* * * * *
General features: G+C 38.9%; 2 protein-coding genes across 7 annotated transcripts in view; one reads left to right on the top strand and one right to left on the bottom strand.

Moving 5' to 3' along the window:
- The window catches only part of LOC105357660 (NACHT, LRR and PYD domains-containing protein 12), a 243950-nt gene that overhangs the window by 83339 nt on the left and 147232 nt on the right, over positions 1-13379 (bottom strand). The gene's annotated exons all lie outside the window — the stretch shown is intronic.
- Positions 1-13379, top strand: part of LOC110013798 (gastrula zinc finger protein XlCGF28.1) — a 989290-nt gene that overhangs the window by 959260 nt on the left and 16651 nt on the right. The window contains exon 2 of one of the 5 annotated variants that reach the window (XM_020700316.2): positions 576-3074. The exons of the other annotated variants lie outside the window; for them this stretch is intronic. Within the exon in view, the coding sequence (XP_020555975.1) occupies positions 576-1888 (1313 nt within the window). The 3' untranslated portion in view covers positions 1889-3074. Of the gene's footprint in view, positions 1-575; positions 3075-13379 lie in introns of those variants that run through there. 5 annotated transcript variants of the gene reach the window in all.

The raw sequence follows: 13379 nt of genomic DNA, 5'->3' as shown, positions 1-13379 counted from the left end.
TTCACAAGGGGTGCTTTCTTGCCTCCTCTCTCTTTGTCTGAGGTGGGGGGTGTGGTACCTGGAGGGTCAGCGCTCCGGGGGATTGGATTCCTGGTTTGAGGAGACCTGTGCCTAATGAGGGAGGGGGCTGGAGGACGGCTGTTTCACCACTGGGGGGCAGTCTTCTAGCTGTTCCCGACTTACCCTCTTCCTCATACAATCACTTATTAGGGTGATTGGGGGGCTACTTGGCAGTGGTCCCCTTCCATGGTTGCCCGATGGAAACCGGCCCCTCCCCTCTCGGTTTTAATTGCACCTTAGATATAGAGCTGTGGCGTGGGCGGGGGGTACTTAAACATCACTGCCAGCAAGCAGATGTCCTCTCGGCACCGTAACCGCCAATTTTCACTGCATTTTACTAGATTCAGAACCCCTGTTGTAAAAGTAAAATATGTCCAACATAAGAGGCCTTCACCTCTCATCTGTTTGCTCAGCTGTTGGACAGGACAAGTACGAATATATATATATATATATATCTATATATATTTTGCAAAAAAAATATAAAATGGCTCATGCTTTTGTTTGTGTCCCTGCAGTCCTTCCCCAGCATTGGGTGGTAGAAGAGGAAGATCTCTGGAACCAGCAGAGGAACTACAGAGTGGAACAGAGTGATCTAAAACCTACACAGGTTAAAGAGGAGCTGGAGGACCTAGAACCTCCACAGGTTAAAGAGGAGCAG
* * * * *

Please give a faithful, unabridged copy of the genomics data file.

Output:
General features: G+C 38.9%; 2 protein-coding genes across 7 annotated transcripts in view; one reads left to right on the top strand and one right to left on the bottom strand.

Moving 5' to 3' along the window:
- The window catches only part of LOC105357660 (NACHT, LRR and PYD domains-containing protein 12), a 243950-nt gene that overhangs the window by 83339 nt on the left and 147232 nt on the right, over positions 1-13379 (bottom strand). The gene's annotated exons all lie outside the window — the stretch shown is intronic.
- Positions 1-13379, top strand: part of LOC110013798 (gastrula zinc finger protein XlCGF28.1) — a 989290-nt gene that overhangs the window by 959260 nt on the left and 16651 nt on the right. The window contains exon 2 of one of the 5 annotated variants that reach the window (XM_020700316.2): positions 576-3074. The exons of the other annotated variants lie outside the window; for them this stretch is intronic. Within the exon in view, the coding sequence (XP_020555975.1) occupies positions 576-1888 (1313 nt within the window). The 3' untranslated portion in view covers positions 1889-3074. Of the gene's footprint in view, positions 1-575; positions 3075-13379 lie in introns of those variants that run through there. 5 annotated transcript variants of the gene reach the window in all.

The raw sequence follows: 13379 nt of genomic DNA, 5'->3' as shown, positions 1-13379 counted from the left end.
TTCACAAGGGGTGCTTTCTTGCCTCCTCTCTCTTTGTCTGAGGTGGGGGGTGTGGTACCTGGAGGGTCAGCGCTCCGGGGGATTGGATTCCTGGTTTGAGGAGACCTGTGCCTAATGAGGGAGGGGGCTGGAGGACGGCTGTTTCACCACTGGGGGGCAGTCTTCTAGCTGTTCCCGACTTACCCTCTTCCTCATACAATCACTTATTAGGGTGATTGGGGGGCTACTTGGCAGTGGTCCCCTTCCATGGTTGCCCGATGGAAACCGGCCCCTCCCCTCTCGGTTTTAATTGCACCTTAGATATAGAGCTGTGGCGTGGGCGGGGGGTACTTAAACATCACTGCCAGCAAGCAGATGTCCTCTCGGCACCGTAACCGCCAATTTTCACTGCATTTTACTAGATTCAGAACCCCTGTTGTAAAAGTAAAATATGTCCAACATAAGAGGCCTTCACCTCTCATCTGTTTGCTCAGCTGTTGGACAGGACAAGTACGAATATATATATATATATATATCTATATATATTTTGCAAAAAAAATATAAAATGGCTCATGCTTTTGTTTGTGTCCCTGCAGTCCTTCCCCAGCATTGGGTGGTAGAAGAGGAAGATCTCTGGAACCAGCAGAGGAACTACAGAGTGGAACAGAGTGATCTAAAACCTACACAGGTTAAAGAGGAGCTGGAGGACCTAGAACCTCCACAGGTTAAAGAGGAGCAG